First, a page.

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The Swiss National Bank vs. the Federal Reserve: The Fed’s Capital Losses in Perspective

Switzerland’s central bank, the Swiss National Bank (SNB), lost $3.6 billion in 2023,  after a gigantic loss of $150 billion in 2022. But after booking these losses, and properly subtracting them from its capital, the SNB still had positive capital of over $70 billion. This gives it the quite respectable capital to total assets ratio of 7.9%. All of these numbers are after marking its investments to market, as is required by the SNB’s governing law, so the capital is a real, marked to market equity. The market value of the SNB’s holdings of gold is $65 billion, which includes a large appreciation, including $1.9 billion in 2023. Since the SNB had an overall loss for the year, it paid no dividends to its stockholders.

“The SNB aims for a robust balance sheet with sufficient equity capital to ensure that it can also absorb high losses,” it states.  This sound financial principle is the opposite of the official position of the Fed. 

The Federal Reserve, central bank not only to the United States but to the dollar-using world, had a gigantic loss of $114 billion for 2023. It had reported a profit for the full year 2022, but had started losing money in September of that year at the remarkable rate of $2 billion a week. The Fed’s huge losses are continuing into 2024—by its February 28, 2024 report the aggregate losses have reached $154 billion. Since the Fed’s governing law does not permit it to maintain “a robust balance sheet with sufficient equity capital to absorb high losses,” indeed forbids it from doing so, the losses have wiped out the Fed’s capital by more than 3.5 times. 

Of course, the Congresses which passed the Federal Reserve Act and its amendments never intended the Fed to run with negative capital—they simply thought it was impossible for the Fed to lose this much money-- a flawed assumption.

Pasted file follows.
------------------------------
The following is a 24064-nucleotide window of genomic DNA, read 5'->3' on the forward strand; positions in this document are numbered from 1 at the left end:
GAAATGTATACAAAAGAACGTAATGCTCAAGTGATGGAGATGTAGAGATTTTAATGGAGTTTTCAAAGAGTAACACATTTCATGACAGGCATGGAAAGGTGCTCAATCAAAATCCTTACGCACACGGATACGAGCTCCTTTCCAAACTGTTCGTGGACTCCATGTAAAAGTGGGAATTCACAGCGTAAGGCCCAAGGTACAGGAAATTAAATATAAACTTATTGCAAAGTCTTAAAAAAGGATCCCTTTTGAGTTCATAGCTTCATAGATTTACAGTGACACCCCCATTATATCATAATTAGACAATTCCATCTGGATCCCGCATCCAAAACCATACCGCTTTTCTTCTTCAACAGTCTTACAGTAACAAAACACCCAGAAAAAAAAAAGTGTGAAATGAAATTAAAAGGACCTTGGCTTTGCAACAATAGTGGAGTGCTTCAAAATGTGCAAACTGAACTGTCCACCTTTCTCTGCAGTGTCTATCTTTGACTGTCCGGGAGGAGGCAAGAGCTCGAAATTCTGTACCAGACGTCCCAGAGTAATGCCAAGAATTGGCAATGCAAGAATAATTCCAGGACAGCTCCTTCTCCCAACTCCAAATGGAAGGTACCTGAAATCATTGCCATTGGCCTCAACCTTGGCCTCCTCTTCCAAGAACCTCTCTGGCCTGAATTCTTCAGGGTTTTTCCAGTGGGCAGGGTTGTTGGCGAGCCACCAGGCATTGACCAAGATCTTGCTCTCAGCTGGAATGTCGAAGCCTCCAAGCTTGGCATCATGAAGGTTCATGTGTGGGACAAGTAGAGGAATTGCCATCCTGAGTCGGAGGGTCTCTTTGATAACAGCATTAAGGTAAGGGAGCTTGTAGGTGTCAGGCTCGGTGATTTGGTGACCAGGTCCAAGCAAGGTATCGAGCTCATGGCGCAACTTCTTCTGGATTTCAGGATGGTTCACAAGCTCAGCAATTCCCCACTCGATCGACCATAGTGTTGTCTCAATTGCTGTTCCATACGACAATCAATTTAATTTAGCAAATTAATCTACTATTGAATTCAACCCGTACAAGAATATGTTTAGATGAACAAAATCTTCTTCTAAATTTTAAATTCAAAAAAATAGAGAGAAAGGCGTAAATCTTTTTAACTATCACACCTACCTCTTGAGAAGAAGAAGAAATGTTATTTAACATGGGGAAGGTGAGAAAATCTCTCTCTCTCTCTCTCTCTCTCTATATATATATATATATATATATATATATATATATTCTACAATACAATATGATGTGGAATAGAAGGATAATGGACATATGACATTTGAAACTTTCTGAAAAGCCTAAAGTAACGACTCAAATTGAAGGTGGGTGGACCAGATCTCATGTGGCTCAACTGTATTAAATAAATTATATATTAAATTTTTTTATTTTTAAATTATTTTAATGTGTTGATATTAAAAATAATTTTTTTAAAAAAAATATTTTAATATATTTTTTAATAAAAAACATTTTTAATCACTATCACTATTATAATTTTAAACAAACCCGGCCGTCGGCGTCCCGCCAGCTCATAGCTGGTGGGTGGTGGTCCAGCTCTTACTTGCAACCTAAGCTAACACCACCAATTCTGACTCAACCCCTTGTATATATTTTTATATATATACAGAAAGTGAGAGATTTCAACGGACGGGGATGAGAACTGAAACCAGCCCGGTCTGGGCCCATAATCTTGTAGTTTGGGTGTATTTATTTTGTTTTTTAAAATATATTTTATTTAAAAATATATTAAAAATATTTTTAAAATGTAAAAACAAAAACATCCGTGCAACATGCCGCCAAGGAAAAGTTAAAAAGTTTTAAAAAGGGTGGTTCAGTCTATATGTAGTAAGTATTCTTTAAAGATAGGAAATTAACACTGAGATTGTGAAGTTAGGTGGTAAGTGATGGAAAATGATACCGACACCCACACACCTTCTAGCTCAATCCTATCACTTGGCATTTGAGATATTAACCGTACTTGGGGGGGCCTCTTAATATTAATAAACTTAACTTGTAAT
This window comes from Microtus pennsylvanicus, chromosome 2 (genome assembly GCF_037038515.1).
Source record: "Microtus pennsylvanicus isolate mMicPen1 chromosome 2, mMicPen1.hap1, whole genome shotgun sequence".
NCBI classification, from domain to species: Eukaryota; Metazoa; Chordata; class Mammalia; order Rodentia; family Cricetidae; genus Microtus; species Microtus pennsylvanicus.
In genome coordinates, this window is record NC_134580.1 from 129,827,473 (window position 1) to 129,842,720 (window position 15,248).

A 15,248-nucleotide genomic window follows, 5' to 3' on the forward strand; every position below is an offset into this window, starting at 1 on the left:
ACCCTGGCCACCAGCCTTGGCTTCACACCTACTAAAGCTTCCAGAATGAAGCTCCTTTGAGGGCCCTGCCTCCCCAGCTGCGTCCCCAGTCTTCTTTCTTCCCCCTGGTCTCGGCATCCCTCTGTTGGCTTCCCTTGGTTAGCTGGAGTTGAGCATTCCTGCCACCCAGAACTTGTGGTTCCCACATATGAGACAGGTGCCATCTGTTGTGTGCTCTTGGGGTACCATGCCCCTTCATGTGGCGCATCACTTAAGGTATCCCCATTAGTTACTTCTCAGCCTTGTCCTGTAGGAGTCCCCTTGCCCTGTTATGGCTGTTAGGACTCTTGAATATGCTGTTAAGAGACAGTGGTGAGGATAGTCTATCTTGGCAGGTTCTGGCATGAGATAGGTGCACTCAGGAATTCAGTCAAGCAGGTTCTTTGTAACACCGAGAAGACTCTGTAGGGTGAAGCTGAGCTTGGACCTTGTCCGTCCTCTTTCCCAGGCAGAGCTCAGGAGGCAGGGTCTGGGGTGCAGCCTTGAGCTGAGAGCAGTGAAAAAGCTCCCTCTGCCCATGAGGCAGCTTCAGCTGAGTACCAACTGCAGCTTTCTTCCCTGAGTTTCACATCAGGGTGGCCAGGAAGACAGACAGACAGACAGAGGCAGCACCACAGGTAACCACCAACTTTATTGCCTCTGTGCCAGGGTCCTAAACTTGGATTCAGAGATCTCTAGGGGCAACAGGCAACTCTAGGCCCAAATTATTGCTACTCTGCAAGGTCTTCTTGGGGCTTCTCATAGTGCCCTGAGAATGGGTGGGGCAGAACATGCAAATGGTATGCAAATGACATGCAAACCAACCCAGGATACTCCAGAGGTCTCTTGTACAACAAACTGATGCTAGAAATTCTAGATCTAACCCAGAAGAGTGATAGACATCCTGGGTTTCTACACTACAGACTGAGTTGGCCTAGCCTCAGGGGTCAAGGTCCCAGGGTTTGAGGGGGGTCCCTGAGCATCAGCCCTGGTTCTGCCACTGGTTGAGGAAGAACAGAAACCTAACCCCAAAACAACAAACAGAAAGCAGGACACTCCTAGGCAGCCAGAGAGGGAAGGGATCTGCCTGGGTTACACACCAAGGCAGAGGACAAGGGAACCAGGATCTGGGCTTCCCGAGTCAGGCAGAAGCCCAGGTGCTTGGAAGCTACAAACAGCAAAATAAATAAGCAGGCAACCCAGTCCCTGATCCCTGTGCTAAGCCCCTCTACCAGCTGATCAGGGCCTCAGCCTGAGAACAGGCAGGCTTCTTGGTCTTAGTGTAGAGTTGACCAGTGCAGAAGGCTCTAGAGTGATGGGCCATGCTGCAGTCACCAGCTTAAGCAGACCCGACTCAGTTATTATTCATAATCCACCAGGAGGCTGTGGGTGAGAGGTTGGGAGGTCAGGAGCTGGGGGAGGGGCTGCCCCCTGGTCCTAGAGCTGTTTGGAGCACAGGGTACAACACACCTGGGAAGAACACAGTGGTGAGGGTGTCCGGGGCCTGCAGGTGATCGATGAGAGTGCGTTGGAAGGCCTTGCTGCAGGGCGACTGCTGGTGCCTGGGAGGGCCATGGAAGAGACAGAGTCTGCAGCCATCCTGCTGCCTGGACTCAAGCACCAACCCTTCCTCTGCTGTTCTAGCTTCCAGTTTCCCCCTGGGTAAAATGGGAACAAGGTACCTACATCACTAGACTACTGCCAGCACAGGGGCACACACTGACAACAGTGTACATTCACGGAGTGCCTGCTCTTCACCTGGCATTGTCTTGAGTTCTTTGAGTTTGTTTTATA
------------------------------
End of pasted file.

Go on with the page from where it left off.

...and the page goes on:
The current capital deficit is shown by the undeniable arithmetic of the Fed’s capital as of February 28. The Fed has paid-in capital of $36 billion and miniscule retained earnings of $7 billion, for total of $43 billion. Starting capital of $43 billion minus Losses of $154 billion = current capital of negative $111 billion.

You will not find this negative capital, which is the real capital, reported on the Federal Reserve balance sheet, however. The Fed insists on the accounting charade of booking its massive losses as an asset, a so-called “deferred asset.” Do you believe, Candid Reader, that losses are an asset? You don’t? Neither do I. Do you believe that losses should be subtracted from capital, as responsibly done by the SNB? So do I! In short, the Fed publishes, not to put too fine a point on it, a phony capital number. But that’s its line, and the Fed is sticking to it.

Unlike the SNB, the Fed owns zero gold to help offset the secular depreciation of all paper currencies.

In spite of its huge losses, negative capital and negative retained earnings, the Fed continues to pay dividends to its shareholders. And the Fed does not mark its investments or its capital to market.

Taken all together, this makes quite an interesting contrast with the SNB. 

The Federal Reserve balance sheet combines the balance sheets of the twelve regional Federal Reserve Banks (FRBs). Here is an update on the real capital as of February 28, 2024 of these individual FRBs, as well as the total Federal Reserve. Eight of the twelve FRBs are technically insolvent, with losses of more than 100% of their capital and thus liabilities greater than their assets. Two other FRBs have lost 98% and 85% of their capital and are steadily approaching technical insolvency. Only two have most of their capital left. Of all the FRBs, the biggest and most important by far is the FRB of New York. It also has far and away the biggest losses and the most negative capital. The total system has a huge capital deficit. Recall that the table shows the real capital numbers, not the contrived ones reported by the Fed.

Real Capital of the Federal Reserve Banks as of February 28, 2024 :

Federal Reserve Bank Real Capital Losses as a % of Starting CapitalReal CapitalLosses as % of Starting Capital
New York($82.4 bln)655%
Richmond($15.6 “ )284%
Chicago($ 8.8 “ ) 515%
San Francisco($ 2.8 “ )151%
Cleveland($ 1.5 “ )134%
Boston($ 1.2 “ )165%
Dallas($677 mln)161%
Kansas City($ 94 “ )120%
Philadelphia$ 31 “98%
Minneapolis$ 40 “85%
St. Louis$891 “8%
Atlanta$ 1.3 bln13%
Federal Reserve System($111 bln)357%

These capital numbers do not include, unlike the SNB, any mark to market results. The Fed does disclose, quarterly, although not put into its financial statements, the mark to market losses on its portfolio. As of September 30, 2023, the net mark to market loss was the pretty amazing amount of $1.3 trillion. A reasonable guess at the end of February 2024 is that market value loss was about $1 trillion. Thus the mark to market capital would be negative $111 billion plus negative $1 trillion = negative $1.1 trillion.

Do you like your central bank capital positive or negative? I believe that the Fed should be recapitalized, but the Fed itself and most economists fervently dispute this. At the very least, Congress should insist, as would be required by the Federal Reserve Loss Transparency Act,  a bill introduced by Congressman French Hill, that the Fed keep honest books.

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